They are ever-ascending, reaching towards the skies without ever stopping. Going up and up and up and never coming back down, again. Except that they are, of course. Right there, on the other side, not two meters to your left. Or your right of course, depending on the model. And also on whether you are inside or out. Mustn’t forget the point of view. I am talking, of course, about paternoster elevators. Those old-timey contraptions, where a chain of elevator cabins is strung together into a continuous loop, going around and around and around the building. The cabins only consist of three walls, the front is completely open. The only reason those things are no health and safety nightmares is that there are two handles in each cabin.
Still, they are pretty dickish solutions of the how-do-we-get-on-another-floor-without-over-exerting-ourselves-problem for the disabled, young children, the elderly and people who have to push around some push cart.
That is the reason no new ones are being built since the 70s. Wikipedia has told me that date, as it has a great many other things about paternosters, for example that there are about 230 still operating in Germany and that that is a remarkably large number (to wit, Wikipedia does remark on it).
I have taken a paternoster ride for the first time ever, the other day, and I am 30 years old. That is how big a number of 230 elevators is in a country of 80 million people. It is one of those things where you have always wanted to do something, but in the grand scheme of things it is insignificant enough that you do not actively seek it out. You make an effort to go to an amusement park. You make an effort to jump off a perfectly fine bridge with a flimsy elastic rope tied to your feet. You do not put effort into creating the perfect situation in which to say that one thing from the movies you have always wanted to say. Or writing down an O that happens to be a perfect circle.
So, imagine my joy when I overheard two government workers talking about the paternoster in their office complex. I was in that very same office complex! Oh joy, oh pure and childlike joy.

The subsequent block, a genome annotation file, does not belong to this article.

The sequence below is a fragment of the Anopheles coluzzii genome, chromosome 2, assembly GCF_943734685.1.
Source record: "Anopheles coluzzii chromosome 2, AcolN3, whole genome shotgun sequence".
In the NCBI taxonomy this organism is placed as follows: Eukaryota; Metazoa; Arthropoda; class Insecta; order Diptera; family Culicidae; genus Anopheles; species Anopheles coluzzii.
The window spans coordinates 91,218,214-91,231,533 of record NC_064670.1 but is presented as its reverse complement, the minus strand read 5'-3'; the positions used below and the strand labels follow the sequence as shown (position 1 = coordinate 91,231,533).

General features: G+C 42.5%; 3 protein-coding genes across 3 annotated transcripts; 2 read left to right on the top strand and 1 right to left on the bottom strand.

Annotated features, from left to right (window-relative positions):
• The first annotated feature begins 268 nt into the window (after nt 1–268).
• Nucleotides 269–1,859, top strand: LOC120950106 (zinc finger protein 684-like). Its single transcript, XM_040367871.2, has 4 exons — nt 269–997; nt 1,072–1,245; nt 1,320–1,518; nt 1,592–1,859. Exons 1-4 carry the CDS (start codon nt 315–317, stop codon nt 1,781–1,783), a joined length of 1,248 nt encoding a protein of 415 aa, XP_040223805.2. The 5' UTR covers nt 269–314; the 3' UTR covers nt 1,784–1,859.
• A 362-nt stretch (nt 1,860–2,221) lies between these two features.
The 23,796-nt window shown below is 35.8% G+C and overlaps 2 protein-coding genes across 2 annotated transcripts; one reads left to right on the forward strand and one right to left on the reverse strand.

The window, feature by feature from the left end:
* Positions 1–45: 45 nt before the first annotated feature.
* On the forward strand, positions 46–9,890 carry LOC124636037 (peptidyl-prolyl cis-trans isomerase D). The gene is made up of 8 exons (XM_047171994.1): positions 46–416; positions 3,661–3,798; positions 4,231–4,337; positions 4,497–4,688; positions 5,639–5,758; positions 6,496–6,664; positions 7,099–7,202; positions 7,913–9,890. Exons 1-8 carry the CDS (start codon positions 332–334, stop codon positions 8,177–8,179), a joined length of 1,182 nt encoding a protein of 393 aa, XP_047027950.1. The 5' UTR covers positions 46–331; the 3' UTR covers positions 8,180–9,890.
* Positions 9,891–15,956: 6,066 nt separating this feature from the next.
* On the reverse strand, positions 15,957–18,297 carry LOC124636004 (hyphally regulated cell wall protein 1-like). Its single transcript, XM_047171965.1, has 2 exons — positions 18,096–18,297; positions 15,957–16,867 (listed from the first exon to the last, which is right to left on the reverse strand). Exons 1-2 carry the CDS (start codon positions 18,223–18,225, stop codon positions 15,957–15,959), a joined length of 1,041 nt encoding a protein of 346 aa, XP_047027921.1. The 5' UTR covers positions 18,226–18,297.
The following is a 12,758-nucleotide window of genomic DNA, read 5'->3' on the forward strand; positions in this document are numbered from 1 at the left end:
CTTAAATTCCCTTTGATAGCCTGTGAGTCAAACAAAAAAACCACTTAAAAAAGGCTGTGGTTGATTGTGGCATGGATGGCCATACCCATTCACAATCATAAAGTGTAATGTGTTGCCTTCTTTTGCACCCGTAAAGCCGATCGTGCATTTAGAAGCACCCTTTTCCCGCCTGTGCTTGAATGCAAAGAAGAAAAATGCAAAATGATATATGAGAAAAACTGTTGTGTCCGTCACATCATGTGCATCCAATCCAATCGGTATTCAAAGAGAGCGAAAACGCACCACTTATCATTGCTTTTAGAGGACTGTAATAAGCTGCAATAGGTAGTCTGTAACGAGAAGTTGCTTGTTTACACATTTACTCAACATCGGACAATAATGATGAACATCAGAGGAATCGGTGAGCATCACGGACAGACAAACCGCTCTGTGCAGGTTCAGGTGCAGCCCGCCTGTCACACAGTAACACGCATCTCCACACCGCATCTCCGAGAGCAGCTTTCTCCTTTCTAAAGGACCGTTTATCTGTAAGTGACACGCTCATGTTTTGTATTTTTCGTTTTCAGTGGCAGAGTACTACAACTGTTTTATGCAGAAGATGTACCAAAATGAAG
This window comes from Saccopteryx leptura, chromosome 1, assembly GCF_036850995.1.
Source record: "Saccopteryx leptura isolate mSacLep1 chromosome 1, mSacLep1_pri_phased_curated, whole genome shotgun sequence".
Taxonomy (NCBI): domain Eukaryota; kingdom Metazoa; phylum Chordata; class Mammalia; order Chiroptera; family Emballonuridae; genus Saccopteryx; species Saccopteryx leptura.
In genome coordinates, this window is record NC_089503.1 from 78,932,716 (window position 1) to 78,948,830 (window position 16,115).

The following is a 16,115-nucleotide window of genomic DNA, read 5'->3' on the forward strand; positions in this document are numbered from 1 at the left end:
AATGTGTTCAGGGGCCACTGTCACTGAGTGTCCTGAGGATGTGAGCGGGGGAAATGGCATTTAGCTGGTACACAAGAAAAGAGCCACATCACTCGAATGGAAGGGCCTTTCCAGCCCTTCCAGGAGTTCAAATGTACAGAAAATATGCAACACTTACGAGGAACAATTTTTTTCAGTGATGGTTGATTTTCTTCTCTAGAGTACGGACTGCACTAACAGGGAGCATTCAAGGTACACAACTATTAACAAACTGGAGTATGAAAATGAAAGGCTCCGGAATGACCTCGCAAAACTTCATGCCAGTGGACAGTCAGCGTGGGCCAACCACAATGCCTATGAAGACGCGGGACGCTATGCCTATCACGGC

Then I got thinking. Well, on my third or fourth round trip, anyway. Whenever the topic of conversation comes to paternoster elevators (and isn’t it just, like, always?) someone will mention how you come down the other side upside down when you can’t manage to get out of the compartment on the last floor on your way up. Usually a scaredy-cat or a self-professed jokester trying to scare the scaredy-cat. That is nonsense of course, the cabins never turn upside-down, they are shifted sideways at the ends of their ascent and descent.
Here’s the thing, though: In that hypothetical scenario you always, ALWAYS, without fail, find yourself going up. Never down. Why is that? “When you go up a paternoster, all the way to the top, you will come down the wrong way around, eh? Eh? You know, because it just goes on. You have to turn around. Get it? Get it?” the never tiring jokester with material he (usually he is a he) has not updated in 40 years (if at all) will say. And when I got into that paternoster, the first thing I did was ride all the way to the top, get shifted over into the downward path and go down again. Even though I started on the 3rd floor and wanted to go down to ground level in the first place! Why won’t anybody ever first think about going down, around, and then up? Are there demons in the basement? Would it be too debasing? Do we have a complex system of biases and preconceptions beginning with associating ‘up’ with ‘good’ and ‘down’ accordingly and only getting worse and more complex from there? Does it feel better to come into the view of other people face first instead of feet first?
I was ruminating on all those deep, complex, philosophical and not at all silly questions when, on my 7th roundtrip, I suddenly noticed a large sign, saying in bold letters that the paternoster was only for the use of government employees. So I quickly hurried out on the ground floor, nearly hurt my left shin because paternosters are friggin’ deathtraps, and quietly made my way out of the complex.
Bottom line: next time you come across a paternoster elevator, ride around the bottom-end instead of the top one.
Have you ever taken a paternoster, regardless of direction? Tell me about it in the comments.